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National Labor Relations Board v. Trump Taj Mahal Associates

argued: March 17, 1993.

NATIONAL LABOR RELATIONS BOARD, PETITIONER
v.
TRUMP TAJ MAHAL ASSOCIATES, A NEW JERSEY LIMITED PARTNERSHIP, D/B/A TRUMP TAJ MAHAL CASINO RESORT, RESPONDENT



On Application for Enforcement of an Order of the National Labor Relations Board (4-CA-20627).

Before: Stapleton, Roth and Lewis, Circuit Judges.

Author: Stapleton

Opinion OF THE COURT

STAPLETON, Circuit Judge:

The National Labor Relations Board (the "Board") petitions for enforcement of its order directing Trump Taj Mahal Casino Resort (the "Taj Mahal") to cease and desist from its refusal to recognize and bargain with the International Alliance of Theatrical Stage Employees, Local 917, and the International Union of Operating Engineers, Local 68A (jointly, the "Union") in violation of 29 U.S.C. §§ 158(a)(5) and (1). The order also directs the Company, upon request, to bargain collectively with the Union and to post a remedial notice. In issuing this order, the Board treated its determination of the appropriate composition of the bargaining unit seeking representation as determinative of whether the Company violated 29 U.S.C.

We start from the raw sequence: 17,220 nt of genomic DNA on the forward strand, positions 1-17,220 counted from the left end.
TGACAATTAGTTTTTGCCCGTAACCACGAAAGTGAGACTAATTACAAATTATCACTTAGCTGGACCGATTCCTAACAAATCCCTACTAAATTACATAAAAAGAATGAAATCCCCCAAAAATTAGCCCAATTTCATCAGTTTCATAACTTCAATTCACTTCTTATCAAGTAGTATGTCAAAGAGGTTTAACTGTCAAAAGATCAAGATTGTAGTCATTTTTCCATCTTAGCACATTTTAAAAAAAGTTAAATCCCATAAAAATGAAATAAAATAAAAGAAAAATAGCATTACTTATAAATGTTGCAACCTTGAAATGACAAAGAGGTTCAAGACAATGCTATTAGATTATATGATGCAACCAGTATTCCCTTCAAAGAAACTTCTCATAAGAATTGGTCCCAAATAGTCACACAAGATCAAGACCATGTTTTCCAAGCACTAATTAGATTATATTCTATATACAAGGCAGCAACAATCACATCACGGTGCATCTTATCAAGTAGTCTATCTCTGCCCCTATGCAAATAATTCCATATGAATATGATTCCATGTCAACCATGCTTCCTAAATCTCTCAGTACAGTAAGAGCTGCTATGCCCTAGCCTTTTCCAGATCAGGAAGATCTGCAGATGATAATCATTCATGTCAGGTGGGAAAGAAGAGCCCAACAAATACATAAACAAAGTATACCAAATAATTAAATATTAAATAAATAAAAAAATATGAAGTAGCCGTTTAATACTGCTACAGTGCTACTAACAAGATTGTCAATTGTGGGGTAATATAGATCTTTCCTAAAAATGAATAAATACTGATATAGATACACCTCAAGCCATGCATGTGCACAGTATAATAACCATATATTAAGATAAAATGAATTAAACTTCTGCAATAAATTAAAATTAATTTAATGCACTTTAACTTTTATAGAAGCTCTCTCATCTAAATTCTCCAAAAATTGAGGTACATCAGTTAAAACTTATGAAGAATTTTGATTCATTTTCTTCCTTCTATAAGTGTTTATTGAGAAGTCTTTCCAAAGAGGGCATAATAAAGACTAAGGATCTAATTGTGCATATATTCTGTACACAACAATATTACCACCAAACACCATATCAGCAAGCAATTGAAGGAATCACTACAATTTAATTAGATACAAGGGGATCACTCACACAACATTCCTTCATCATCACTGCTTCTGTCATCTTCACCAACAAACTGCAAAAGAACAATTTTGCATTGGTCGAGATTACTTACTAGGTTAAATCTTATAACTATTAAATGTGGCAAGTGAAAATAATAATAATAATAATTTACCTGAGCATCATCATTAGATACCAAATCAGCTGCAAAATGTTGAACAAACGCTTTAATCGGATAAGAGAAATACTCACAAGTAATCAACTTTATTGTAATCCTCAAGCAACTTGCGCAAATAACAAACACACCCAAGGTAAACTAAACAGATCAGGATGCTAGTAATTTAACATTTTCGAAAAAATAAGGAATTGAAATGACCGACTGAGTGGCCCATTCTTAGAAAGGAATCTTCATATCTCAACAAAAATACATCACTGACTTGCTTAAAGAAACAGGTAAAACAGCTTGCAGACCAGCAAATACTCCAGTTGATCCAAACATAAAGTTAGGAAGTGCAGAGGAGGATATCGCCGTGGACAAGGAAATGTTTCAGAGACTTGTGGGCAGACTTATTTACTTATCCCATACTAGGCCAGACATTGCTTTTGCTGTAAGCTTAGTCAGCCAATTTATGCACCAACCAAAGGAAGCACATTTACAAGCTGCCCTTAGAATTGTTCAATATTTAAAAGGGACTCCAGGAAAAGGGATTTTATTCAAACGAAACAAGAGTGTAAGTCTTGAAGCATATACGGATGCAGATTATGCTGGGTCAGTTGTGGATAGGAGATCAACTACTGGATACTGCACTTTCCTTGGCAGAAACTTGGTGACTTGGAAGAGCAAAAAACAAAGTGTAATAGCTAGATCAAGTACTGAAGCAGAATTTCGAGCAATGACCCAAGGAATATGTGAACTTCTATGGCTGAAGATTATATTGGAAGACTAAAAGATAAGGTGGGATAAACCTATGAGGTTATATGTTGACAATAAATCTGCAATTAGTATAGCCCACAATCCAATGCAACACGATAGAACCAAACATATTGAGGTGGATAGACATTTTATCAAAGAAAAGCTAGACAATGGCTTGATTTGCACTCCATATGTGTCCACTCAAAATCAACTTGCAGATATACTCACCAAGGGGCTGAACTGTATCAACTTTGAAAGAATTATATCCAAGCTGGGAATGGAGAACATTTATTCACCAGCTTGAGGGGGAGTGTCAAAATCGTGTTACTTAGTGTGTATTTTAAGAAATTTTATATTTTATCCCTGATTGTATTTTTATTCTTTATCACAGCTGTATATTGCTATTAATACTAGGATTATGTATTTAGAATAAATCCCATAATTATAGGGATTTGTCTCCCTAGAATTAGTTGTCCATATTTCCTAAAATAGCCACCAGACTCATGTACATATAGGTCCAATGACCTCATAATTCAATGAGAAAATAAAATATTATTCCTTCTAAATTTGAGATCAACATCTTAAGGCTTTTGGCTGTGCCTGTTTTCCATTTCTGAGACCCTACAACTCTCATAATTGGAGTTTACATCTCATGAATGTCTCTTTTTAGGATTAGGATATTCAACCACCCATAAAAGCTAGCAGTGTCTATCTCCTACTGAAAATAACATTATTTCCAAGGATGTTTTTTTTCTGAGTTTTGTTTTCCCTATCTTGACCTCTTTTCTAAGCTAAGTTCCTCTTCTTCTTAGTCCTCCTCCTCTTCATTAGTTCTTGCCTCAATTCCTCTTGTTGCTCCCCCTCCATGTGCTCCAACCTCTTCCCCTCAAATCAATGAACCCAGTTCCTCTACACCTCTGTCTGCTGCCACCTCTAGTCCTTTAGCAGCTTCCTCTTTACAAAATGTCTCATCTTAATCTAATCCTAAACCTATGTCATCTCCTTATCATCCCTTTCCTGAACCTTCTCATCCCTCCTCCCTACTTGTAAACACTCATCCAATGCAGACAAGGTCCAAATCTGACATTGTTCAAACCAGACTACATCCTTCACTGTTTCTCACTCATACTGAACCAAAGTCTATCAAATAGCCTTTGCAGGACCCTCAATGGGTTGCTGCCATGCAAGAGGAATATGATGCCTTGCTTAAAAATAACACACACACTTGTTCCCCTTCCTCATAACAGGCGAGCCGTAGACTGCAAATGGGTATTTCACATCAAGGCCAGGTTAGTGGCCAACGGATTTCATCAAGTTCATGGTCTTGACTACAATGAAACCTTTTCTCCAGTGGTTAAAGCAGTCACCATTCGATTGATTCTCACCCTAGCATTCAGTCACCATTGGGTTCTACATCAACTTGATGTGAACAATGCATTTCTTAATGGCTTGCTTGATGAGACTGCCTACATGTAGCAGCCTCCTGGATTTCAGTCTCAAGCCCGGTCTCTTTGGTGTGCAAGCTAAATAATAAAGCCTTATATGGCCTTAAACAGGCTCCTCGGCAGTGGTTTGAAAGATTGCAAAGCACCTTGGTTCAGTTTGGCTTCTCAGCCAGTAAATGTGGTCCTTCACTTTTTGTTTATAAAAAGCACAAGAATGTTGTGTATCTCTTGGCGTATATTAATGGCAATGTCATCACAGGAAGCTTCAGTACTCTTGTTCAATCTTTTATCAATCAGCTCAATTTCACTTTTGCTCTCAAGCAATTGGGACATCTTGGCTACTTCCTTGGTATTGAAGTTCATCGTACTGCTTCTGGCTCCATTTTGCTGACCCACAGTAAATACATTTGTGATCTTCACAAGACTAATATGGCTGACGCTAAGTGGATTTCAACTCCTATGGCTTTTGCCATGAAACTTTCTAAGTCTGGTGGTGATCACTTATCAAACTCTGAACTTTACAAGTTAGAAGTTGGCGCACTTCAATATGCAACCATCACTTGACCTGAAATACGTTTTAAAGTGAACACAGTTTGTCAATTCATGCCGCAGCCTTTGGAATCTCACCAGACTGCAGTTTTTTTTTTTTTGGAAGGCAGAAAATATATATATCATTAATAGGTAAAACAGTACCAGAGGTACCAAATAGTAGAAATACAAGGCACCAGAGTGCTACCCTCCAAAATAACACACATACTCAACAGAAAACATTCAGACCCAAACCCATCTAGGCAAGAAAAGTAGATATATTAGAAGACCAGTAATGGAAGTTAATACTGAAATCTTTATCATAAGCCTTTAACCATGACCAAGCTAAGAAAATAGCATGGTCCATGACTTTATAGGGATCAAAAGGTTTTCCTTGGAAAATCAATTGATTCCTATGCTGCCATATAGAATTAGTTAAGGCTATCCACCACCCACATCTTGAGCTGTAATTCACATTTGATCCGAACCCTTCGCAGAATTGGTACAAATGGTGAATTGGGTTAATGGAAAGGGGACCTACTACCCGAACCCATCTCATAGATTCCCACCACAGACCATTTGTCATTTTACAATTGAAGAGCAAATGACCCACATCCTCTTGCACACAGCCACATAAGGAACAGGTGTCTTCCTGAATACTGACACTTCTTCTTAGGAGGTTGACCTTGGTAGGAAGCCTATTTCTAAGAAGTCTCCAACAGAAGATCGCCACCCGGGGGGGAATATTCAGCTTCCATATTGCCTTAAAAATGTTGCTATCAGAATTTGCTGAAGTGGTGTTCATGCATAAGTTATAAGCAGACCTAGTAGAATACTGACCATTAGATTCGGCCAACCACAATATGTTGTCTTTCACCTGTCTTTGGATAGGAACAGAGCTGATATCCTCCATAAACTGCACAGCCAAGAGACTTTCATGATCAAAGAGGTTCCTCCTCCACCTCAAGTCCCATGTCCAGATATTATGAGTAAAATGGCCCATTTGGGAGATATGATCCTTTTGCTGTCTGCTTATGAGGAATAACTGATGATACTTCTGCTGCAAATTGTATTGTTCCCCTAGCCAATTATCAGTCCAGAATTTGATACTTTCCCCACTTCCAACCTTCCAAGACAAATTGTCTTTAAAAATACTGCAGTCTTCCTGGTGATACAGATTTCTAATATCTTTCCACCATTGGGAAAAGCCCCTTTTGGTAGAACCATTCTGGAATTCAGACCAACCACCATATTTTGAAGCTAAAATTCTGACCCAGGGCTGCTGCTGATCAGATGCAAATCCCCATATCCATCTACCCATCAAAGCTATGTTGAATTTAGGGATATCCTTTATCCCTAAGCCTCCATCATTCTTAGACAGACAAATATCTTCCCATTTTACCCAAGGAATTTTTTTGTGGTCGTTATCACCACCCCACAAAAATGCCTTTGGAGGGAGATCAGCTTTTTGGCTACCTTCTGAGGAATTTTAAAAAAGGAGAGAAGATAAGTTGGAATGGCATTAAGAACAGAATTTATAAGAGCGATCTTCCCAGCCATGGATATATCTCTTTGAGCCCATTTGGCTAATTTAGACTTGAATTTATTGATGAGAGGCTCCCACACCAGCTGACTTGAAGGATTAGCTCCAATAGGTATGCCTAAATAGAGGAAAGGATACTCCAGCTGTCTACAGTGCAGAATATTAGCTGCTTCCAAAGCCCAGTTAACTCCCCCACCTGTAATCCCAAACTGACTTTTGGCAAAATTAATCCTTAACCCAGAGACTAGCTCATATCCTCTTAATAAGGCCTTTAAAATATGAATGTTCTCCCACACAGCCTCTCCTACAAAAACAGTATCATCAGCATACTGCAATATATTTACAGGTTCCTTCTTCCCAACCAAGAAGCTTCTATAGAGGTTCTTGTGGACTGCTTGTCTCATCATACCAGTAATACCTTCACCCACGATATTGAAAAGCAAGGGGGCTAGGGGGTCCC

§§ 158(a)(5) and (1) by refusing to recognize and bargain with the Union. Accordingly, we will shall focus on the Board's determination of the appropriate bargaining unit. I.

The Taj Mahal is a hotel and casino in Atlantic City, New Jersey, that regularly provides shows, acts, parties and other entertainment for its patrons. The Taj Mahal employs a number of "entertainment technicians", who help in the production of the entertainment. Their tasks generally include, inter alia, the loading and unloading of equipment for a show, the operation of that equipment during a show, and the management of stage props and settings. The Taj Mahal also employs a number of ticket takers, ushers and box office clerks in its entertainment department.